Mother’s Day, which began during the early 1900s, arrives on Sunday. I’ll be with my mom that day as I travel this weekend to my parents’ home in Denton, Montana. With every year that passes, I treasure each Mother’s Day I’m able to share with my mom. Although she views it as “just another day” in her nonchalant “don’t make a big deal of things” attitude, I view it as a day of blessing. I love my mother, I admire my mother, I respect her and I cherish her. She is not only the woman who raised Gayle and Mom_Little Snowy Rangeme (and did so with great love, encouragement, and selflessness), she is also my dear friend. I confide in her, I cry on her shoulder, and I celebrate positive things with her; she is always there for me. We may not agree on some things, including politics, but we respect one another and listen to each other. And, we dearly love and respect one another.

As Mother’s Day approaches, I not only give a shout-out to women who have the difficult yet loving job of raising children, but I also raise a glass in toast of all women, especially those I know — for we all “birth” and/or care for something in our own way. I have friends who have raised children as single moms, most no fault of their own (husbands committing adultery and widowed at a young age). I know women whose boyfriends/ fiancés decided to leave when the ladies became pregnant (I work part-time at a pregnancy center, and this happens frequently).  Many of my friends are “mom” to furry “kids” as well as to human children, and other women, like me, didn’t have babies from their womb but do have children of their heart (both furry ones and adopted human children). And, even those who never married and have no kids, but they run businesses, work at jobs, and volunteer for non-profits. Women do many things, and a lot of them balance several things, whether they are mothers to human or furry children or not.

Gayle with Stacy and CindyWomen are smart, they are talented, they have strong work ethics, and they are compassionate. Yet, it’s challenging to be a woman. From our sex-driven culture (movies, TV, magazines, prostitution, sex trafficking) to the lower wages women earn in the workplace, difficulties still prevail in our society and between the genders even after years of greater equality and justice. It’s no longer an Ozzie and Harriet world, some of which isn’t so bad (including increased numbers of women in management roles, as business owners, and serving as scientists, college presidents, and state governors); yet, there is still a road to travel to have men and women be seen, and treated, as equals.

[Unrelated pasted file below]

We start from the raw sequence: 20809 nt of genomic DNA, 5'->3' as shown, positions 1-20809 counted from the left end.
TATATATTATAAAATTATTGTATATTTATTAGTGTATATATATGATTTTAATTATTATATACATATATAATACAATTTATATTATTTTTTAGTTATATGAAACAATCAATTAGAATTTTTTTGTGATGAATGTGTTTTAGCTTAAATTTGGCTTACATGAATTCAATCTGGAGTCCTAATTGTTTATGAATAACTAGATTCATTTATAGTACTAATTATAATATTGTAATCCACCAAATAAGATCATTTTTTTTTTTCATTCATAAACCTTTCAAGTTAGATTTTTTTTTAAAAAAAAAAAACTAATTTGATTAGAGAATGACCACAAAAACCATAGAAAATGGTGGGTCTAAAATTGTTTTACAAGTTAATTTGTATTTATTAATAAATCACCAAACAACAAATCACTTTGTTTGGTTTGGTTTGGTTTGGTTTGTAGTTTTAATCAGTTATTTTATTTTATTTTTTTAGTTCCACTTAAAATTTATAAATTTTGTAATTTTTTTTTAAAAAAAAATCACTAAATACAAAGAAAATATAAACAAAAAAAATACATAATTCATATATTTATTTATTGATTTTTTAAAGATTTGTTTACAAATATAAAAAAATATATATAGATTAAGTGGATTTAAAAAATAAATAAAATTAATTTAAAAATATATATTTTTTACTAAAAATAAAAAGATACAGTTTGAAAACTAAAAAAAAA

Gayle_Lea_Casey_Leah_booksigningSo, this Mother’s Day, I celebrate my own mother and other women in my life who make an impact, not just upon me but upon other people. I celebrate my deceased grandmothers, especially Grandma Mardy who encouraged me to attend college and expressed her pride about my writing. I honor my many female friends, those who are moms to human children and to furry kids; those who are writers and other creatives and those who use their talents and skills in other productive ways; those who are facing health challenges and preserving through those situations; those who have lost their spouses and children; those who volunteer to help others in need; those who run their own businesses and those who work two or more jobs to make ends meet – all of my female friends and family make life more beautiful because of who they are and what they do. I love and admire every one of you, including my Writing Wranglers and Warrior friends!

Happy Mother’s Day to women everywhere!

 

Gayle_CHS booktable34Gayle M. Irwin is an award-winning Wyoming writer. She is the author of several inspirational pet books for children and adults, and she freelances for newspapers and magazines. Her most recent release is a children’s picture book titled A Kind Dog Named Mary, about her springer/cocker mix that is trained as a therapy dog. Gayle has contributed stories to many different Chicken Soup for the Soul books, including the 2014 release The Dog Did What? and last year’s release The Spirit of America, in which she writes about America’s national parks. She supports various pet rescue organizations as a volunteer and with contributions from her book sales. Learn more about Gayle and her writing and speaking endeavors at www.gaylemirwin.com.